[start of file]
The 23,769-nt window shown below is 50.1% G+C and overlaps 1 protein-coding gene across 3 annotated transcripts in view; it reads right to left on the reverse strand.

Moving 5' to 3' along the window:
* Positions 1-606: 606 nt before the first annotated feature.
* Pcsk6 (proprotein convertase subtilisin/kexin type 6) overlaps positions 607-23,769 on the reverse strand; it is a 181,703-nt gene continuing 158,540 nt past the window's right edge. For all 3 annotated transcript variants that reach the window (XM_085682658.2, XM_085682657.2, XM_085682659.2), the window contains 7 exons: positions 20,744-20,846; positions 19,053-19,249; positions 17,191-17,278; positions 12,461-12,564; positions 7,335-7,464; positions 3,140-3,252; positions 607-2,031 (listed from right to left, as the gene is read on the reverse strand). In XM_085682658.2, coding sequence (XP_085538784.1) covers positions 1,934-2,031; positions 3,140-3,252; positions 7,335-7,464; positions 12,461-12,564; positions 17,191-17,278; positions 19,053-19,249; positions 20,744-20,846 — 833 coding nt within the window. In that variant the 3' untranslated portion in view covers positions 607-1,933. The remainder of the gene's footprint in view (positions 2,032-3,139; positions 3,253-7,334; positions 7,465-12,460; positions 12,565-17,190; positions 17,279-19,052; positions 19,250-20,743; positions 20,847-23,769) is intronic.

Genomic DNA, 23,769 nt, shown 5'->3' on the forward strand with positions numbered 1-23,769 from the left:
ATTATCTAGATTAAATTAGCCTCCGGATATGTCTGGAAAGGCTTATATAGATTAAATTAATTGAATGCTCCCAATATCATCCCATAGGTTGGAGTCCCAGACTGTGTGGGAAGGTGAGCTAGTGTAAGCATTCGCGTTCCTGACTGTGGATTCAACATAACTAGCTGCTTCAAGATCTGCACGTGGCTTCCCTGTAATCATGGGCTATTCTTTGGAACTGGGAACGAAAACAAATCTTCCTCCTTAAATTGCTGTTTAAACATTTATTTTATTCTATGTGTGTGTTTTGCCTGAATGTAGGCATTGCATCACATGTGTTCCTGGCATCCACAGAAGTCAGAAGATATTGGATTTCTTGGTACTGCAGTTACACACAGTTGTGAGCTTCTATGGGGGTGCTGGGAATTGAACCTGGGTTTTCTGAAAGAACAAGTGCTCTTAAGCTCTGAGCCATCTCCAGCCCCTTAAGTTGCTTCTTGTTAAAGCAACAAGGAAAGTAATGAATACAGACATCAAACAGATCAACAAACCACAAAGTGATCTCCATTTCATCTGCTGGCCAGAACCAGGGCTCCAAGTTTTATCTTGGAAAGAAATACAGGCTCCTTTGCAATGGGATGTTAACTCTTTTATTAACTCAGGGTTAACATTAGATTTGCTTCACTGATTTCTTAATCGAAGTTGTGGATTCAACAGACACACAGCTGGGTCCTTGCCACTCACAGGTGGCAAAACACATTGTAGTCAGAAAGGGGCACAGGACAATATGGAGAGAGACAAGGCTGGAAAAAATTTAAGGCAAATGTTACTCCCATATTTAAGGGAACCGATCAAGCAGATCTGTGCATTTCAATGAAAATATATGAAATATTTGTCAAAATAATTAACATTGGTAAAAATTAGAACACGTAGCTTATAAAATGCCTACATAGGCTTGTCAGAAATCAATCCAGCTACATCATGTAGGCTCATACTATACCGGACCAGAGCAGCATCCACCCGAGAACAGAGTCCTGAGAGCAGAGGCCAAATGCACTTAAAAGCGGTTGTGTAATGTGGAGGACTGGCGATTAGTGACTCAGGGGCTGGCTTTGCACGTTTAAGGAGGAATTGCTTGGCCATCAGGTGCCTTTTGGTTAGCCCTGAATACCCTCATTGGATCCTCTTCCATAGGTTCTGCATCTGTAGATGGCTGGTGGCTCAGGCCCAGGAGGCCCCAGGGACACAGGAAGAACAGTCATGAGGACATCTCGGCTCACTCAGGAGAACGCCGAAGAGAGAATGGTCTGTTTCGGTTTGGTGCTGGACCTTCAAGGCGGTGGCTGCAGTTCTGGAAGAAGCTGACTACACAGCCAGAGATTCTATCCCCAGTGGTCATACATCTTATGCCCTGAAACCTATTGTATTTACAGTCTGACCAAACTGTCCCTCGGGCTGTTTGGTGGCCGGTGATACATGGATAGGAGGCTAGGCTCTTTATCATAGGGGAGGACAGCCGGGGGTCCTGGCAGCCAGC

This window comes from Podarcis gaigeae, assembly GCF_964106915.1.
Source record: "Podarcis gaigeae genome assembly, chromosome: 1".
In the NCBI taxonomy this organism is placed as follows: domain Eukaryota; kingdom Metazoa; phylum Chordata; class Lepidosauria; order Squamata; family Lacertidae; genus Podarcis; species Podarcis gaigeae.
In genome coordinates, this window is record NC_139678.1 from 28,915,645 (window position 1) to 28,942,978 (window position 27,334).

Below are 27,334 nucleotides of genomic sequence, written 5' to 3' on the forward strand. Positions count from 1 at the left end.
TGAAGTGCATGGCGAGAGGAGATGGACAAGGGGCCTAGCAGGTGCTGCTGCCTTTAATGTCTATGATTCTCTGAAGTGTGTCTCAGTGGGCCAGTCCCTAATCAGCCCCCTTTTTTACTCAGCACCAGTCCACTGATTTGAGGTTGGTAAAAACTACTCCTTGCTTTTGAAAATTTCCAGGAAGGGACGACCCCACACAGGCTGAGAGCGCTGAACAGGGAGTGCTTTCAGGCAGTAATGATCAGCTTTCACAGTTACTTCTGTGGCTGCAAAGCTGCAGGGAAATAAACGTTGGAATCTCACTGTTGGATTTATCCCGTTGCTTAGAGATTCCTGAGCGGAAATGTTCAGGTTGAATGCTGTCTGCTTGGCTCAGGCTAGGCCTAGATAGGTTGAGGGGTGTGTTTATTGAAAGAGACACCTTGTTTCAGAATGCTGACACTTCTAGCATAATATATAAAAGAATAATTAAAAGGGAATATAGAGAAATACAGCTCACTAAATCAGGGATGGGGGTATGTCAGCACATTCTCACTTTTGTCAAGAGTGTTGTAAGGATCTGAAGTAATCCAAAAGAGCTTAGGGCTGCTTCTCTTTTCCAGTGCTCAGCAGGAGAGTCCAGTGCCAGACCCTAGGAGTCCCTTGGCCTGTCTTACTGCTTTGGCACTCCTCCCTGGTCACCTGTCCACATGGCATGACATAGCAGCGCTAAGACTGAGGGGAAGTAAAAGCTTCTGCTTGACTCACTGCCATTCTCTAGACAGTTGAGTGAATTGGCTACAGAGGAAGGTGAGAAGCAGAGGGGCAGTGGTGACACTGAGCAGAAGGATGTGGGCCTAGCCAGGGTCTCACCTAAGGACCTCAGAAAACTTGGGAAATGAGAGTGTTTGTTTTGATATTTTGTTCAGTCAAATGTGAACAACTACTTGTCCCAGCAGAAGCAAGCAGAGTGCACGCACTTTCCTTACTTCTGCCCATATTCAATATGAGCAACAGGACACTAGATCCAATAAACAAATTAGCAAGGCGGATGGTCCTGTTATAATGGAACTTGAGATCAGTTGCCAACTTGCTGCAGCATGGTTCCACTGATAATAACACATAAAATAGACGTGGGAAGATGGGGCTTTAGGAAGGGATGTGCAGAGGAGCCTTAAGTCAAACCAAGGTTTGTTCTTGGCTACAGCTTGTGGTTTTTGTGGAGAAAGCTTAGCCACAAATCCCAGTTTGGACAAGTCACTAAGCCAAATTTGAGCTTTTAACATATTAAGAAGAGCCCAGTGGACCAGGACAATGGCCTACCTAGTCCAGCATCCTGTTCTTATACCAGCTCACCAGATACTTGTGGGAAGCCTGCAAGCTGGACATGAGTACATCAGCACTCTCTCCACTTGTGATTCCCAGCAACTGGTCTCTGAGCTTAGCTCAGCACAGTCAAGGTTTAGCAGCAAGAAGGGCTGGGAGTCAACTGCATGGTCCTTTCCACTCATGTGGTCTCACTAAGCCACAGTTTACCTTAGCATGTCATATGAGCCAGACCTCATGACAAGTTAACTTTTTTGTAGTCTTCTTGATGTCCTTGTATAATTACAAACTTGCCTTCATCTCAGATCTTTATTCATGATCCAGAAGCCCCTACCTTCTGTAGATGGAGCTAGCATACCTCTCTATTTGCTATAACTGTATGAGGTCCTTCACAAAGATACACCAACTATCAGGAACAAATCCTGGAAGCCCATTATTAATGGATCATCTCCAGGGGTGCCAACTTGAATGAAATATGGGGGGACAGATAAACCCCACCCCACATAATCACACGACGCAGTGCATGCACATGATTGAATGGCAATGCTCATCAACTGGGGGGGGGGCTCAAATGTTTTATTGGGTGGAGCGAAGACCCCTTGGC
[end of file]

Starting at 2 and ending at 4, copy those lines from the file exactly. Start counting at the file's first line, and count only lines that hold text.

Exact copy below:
Moving 5' to 3' along the window:
* Positions 1-606: 606 nt before the first annotated feature.
* Pcsk6 (proprotein convertase subtilisin/kexin type 6) overlaps positions 607-23,769 on the reverse strand; it is a 181,703-nt gene continuing 158,540 nt past the window's right edge. For all 3 annotated transcript variants that reach the window (XM_085682658.2, XM_085682657.2, XM_085682659.2), the window contains 7 exons: positions 20,744-20,846; positions 19,053-19,249; positions 17,191-17,278; positions 12,461-12,564; positions 7,335-7,464; positions 3,140-3,252; positions 607-2,031 (listed from right to left, as the gene is read on the reverse strand). In XM_085682658.2, coding sequence (XP_085538784.1) covers positions 1,934-2,031; positions 3,140-3,252; positions 7,335-7,464; positions 12,461-12,564; positions 17,191-17,278; positions 19,053-19,249; positions 20,744-20,846 — 833 coding nt within the window. In that variant the 3' untranslated portion in view covers positions 607-1,933. The remainder of the gene's footprint in view (positions 2,032-3,139; positions 3,253-7,334; positions 7,465-12,460; positions 12,565-17,190; positions 17,279-19,052; positions 19,250-20,743; positions 20,847-23,769) is intronic.